10. Help your adolescent to find her talents. Encourage her to join a sport, play a musical instrument, or join a club until she finds something where she excels. Also, teach her that she does not have to be good at everything, but what she settles on should be enjoyable.

11. Help your teenager to stick to his usual sleep schedule and eat regular and healthy meals and snacks.

12. Increase your adolescent's self-esteem. Sadness and isolation can sometimes be linked to low self-esteem. Give your youngster lots of compliments and positive reinforcement for the things she does well, whether that's a good grade on a test, helping out with a younger sibling without being asked, or a beautiful drawing she created. Look for the good things about your adolescent and the positive things she does, and make a big deal about them! An adolescent who feels good about herself is more likely to want to get out of the house and enjoy life.

13. Intervene if you feel your child’s behavior is troubling. He may, for example, be spending increasing periods of time in his room with the door shut and locked. He may even be neglecting his diet, appearance or studies. The best way to intervene may be to sign your child up for a social-skills training group.

14. Model healthy self-esteem. Show your adolescent the importance of self-praise, and avoid becoming self-critical in his or her presence.

15. Open the line of communication. Without being overly pushy, let your teen know you are there if he needs to talk – no matter what the problem is. This may help you to find out if there are any reasons for his isolation (e.g., school-related stress).

16. Praise your adolescent for her efforts – even if she doesn’t reach her goals (e.g., acknowledgment of hard work in her sports attempts or academic efforts). Praise positive behaviors (e.g., making healthy choices, solving tough problems). Also, teach your adolescent how to respond to failure with a healthy attitude.

17. Stay in touch with their child’s teachers and coaches. Being aware of what she is doing and who she is friends with is very important. It also lets her know that she is important to you. Sure, she may complain about you being over-protective, but so what – you are the parent.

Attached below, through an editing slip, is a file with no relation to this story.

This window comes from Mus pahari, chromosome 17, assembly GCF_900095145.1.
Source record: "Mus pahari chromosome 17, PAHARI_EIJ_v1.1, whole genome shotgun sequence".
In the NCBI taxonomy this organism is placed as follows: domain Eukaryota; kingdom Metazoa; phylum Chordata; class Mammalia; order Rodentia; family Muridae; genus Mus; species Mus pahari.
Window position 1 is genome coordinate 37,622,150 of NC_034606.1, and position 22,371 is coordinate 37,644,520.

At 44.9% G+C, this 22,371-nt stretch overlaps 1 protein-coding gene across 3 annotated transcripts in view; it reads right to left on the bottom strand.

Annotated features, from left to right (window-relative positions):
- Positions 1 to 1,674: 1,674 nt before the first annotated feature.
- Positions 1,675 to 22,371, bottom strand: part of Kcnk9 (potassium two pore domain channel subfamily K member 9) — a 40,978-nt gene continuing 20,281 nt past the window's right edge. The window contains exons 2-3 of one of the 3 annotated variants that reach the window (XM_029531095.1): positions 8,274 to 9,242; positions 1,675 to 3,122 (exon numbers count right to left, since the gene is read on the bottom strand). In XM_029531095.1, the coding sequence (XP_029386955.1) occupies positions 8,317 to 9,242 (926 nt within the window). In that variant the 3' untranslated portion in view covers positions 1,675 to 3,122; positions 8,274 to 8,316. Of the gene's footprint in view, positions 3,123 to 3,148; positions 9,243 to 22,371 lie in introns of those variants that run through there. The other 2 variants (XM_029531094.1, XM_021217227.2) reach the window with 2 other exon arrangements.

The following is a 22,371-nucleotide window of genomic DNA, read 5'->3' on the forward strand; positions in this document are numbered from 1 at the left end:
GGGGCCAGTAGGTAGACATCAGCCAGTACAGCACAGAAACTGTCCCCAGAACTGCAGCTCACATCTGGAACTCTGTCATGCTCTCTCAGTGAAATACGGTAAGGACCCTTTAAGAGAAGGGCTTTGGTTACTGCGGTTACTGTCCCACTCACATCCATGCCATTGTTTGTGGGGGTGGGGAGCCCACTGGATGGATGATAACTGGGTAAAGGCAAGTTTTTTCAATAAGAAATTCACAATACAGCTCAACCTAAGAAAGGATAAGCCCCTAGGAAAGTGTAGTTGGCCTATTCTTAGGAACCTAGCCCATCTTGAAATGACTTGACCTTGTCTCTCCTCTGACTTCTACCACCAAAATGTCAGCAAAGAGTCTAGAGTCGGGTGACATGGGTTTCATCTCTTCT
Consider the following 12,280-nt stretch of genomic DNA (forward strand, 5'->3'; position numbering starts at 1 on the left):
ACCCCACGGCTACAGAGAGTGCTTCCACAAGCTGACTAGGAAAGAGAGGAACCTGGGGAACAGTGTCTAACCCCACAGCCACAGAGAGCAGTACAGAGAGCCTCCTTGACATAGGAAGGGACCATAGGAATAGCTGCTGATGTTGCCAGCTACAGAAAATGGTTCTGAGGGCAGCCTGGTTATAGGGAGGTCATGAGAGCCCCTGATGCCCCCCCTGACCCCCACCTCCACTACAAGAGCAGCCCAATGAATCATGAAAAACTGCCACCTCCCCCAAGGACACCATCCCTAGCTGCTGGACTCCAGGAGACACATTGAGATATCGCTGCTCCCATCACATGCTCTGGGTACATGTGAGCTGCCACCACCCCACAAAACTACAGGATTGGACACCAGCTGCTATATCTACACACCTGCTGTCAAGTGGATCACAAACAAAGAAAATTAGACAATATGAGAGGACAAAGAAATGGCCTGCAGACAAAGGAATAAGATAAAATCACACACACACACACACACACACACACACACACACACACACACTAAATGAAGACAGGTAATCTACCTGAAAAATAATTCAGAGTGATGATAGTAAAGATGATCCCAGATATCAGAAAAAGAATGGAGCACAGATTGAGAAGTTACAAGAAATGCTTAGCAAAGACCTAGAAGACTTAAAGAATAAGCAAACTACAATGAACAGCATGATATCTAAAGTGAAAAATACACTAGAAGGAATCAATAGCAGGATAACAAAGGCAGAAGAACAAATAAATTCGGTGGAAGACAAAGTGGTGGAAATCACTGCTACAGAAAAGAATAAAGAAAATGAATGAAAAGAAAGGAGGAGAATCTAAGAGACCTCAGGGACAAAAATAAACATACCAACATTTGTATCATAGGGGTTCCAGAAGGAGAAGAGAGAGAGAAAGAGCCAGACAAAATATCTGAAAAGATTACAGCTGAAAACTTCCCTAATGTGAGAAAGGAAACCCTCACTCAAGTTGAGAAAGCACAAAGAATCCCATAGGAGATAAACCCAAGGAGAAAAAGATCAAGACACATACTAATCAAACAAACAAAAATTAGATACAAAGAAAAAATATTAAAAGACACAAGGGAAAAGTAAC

18. Suggest that your teenager keep a journal. Writing about her feelings, drawing, and writing poetry are some of the ways she can express herself. Sometimes she may be asked to do this by her therapist as well, and maybe share some of the entries. Often being able to identify and express feelings will improve how your teenager feels.

19. Teach your adolescent to recognize cognitive distortions and replace them with more realistic thoughts. AS and HFA teens with low self-esteem tend to have a distorted view of themselves and the world. Frequently, they expect things to turn out negatively (e.g., "Everyone is going to laugh at me when I give my presentation tomorrow in class”). Other distortions may include self-blame and becoming overly-critical of anything less than perfection.

20. While some moodiness and isolation is normal, it's important to be aware of signs of more serious problems (e.g., depression, suicidal thoughts). Symptoms of depression include frequent sulking, a change in eating or sleeping habits, lack of energy, and talking about death or suicide. If your adolescent shows any of these symptoms, seek help immediately. Call a therapist or your physician right away for instructions on what to do next if you suspect a serious problem.

Isolation increases an AS or HFA teen's risk of developing mental health problems (e.g., depression, chemical dependency). Thus, parents of these teens need to help them improve their self-esteem and social skills by encouraging them to change the way they think – and how they spend their time. This can be accomplished by using the steps listed above.

==>  Discipline for Defiant Aspergers Teens


Steve Borgman said... What a great article. I liked the suggestion of getting one's teen in a volunteer activity, particularly in an activity s/he enjoys, such as something related to animals, if s/he loves animals. Also, I appreciate the suggestion of connecting with one's child when s/he is more relaxed.

D Marcotte said... Nice article. I would like to add a couple of suggestions. 1. If your teen is interacting with others online that should count as social interaction - i.e. chat rooms, websites or whatever. My daughter who is high functioning does very well online and has friends all around the world. 2. Introduce your teen to other teens on the spectrum - we have found this to be very helpful. They seem to really understand each other in a way NT people just don't. Their friendship may not look like what you expect, but that doesn't make it any less real. I would also like to mention a great website for families impacted by autism, is designed to help families find the treatments, therapists and services they need in the local area. It also has a lot of links to online support through links to organizations, forums and other references.

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Depressed Aspergers/HFA Teens and Drug/Alcohol Abuse

Parents often assume that their teenager with Asperger's (AS) or High-Functioning Autism (HFA) tries alcohol and/or drugs to rebel or to "fit in" with his peer group. However, teens with undiagnosed depression often use drugs and alcohol as a way to relieve their frustrations. A depressed teen on the autism spectrum may self-medicate with alcohol to escape the terrible sense of hopelessness. Unfortunately, alcohol only exacerbates the problem.

Some drugs may even make him feel "normal," when for weeks he has felt miserable. The impact of such drugs on serotonin, dopamine and endorphins (i.e., chemicals in the brain that regulate mood) can be devastating for these teenagers. The damage they do to receptors in the brain can make the road back from depression even harder.